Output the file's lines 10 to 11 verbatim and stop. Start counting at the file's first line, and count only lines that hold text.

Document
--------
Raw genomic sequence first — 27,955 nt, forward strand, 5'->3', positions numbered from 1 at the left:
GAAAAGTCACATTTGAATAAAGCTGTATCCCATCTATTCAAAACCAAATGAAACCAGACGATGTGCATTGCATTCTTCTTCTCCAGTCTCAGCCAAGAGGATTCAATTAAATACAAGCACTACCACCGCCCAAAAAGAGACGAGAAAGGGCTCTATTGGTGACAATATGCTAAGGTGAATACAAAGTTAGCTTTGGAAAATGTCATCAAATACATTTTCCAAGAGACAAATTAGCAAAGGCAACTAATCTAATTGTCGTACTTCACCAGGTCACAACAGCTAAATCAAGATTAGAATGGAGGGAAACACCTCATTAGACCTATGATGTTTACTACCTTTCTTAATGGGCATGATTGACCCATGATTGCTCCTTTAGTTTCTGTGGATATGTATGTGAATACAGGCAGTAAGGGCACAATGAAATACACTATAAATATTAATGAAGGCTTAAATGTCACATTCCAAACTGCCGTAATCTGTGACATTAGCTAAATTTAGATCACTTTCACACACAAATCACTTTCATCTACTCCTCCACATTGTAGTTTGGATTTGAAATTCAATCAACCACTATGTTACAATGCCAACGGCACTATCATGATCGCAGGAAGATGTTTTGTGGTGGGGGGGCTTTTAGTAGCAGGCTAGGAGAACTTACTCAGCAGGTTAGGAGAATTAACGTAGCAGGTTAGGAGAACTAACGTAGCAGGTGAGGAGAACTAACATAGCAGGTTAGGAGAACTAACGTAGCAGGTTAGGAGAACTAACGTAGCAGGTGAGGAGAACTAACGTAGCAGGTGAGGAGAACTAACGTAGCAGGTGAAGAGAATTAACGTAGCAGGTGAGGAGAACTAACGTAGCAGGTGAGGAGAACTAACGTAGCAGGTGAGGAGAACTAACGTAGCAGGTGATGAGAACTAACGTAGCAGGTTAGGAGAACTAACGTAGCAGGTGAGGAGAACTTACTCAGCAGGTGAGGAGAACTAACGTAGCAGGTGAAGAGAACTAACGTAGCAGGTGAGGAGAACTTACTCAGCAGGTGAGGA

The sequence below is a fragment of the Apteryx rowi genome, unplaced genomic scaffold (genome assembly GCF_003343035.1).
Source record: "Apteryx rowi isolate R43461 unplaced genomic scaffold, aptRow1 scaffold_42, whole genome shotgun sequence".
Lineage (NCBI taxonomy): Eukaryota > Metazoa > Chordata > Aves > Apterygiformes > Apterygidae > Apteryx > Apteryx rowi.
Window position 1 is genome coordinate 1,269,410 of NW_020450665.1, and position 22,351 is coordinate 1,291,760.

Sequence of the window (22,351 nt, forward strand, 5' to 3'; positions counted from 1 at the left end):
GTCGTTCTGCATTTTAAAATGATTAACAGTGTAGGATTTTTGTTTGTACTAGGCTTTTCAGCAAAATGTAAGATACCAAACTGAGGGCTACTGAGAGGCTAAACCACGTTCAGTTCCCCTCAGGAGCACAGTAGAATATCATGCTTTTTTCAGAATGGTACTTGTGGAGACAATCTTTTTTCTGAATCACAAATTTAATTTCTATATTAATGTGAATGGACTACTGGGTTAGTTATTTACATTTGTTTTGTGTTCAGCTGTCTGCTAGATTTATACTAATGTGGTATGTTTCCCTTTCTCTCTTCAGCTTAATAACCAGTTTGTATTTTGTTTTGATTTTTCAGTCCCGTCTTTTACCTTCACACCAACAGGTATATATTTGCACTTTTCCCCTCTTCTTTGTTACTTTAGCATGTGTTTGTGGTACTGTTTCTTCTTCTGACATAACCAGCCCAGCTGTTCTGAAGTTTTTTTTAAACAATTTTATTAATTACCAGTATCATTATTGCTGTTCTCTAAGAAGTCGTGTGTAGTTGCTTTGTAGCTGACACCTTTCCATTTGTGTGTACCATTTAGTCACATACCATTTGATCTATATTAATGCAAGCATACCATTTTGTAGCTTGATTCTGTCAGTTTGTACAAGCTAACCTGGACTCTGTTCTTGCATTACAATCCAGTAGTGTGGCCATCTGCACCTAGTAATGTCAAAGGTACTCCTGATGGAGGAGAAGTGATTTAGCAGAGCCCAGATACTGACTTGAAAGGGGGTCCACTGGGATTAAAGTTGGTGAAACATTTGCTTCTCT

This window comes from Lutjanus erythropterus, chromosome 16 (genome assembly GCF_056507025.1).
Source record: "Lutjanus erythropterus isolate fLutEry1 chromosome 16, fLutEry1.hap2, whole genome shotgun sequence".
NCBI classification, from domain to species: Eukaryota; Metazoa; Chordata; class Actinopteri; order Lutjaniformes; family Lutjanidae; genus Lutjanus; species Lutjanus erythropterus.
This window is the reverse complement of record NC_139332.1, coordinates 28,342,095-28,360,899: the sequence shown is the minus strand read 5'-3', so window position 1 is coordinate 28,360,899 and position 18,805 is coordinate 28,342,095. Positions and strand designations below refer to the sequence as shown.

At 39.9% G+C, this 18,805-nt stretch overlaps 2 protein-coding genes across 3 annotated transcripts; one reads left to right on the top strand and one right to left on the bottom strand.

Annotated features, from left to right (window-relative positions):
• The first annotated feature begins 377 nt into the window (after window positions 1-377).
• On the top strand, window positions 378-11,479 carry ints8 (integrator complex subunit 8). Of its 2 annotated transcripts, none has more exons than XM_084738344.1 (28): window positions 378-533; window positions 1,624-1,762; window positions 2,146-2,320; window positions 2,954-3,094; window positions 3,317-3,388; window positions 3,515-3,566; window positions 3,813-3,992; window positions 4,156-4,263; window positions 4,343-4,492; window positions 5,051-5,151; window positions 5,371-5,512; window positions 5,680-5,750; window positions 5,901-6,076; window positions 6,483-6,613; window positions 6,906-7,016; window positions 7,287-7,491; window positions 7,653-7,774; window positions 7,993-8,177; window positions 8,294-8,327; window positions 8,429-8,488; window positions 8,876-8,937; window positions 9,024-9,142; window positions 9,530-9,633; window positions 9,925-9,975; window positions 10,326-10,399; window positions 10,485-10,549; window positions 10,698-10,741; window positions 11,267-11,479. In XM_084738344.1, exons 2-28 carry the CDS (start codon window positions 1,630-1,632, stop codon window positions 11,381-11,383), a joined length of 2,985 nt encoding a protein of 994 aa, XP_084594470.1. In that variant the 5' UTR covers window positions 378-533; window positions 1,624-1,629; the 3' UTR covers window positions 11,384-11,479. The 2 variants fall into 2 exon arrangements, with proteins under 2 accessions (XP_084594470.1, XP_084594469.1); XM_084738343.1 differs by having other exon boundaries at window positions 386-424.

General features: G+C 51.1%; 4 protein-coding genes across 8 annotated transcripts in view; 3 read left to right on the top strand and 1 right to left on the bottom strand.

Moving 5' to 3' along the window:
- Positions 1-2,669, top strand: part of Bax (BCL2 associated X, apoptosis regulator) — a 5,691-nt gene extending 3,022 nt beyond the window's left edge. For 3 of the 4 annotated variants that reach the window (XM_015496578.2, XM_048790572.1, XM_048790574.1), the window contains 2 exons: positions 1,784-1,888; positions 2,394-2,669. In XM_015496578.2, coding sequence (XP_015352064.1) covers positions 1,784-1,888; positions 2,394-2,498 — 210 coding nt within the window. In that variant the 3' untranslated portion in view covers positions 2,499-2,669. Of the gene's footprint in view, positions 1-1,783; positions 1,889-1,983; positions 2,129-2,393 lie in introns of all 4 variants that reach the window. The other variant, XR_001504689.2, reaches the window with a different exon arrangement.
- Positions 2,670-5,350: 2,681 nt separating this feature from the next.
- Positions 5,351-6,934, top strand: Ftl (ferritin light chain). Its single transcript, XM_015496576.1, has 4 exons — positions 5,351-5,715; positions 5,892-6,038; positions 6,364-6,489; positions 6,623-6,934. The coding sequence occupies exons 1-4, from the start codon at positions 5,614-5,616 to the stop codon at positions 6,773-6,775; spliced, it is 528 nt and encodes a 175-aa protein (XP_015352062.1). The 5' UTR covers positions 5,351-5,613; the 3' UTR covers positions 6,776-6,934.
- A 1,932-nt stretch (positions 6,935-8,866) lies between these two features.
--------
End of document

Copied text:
Source record: "Lutjanus erythropterus isolate fLutEry1 chromosome 16, fLutEry1.hap2, whole genome shotgun sequence".
NCBI classification, from domain to species: Eukaryota; Metazoa; Chordata; class Actinopteri; order Lutjaniformes; family Lutjanidae; genus Lutjanus; species Lutjanus erythropterus.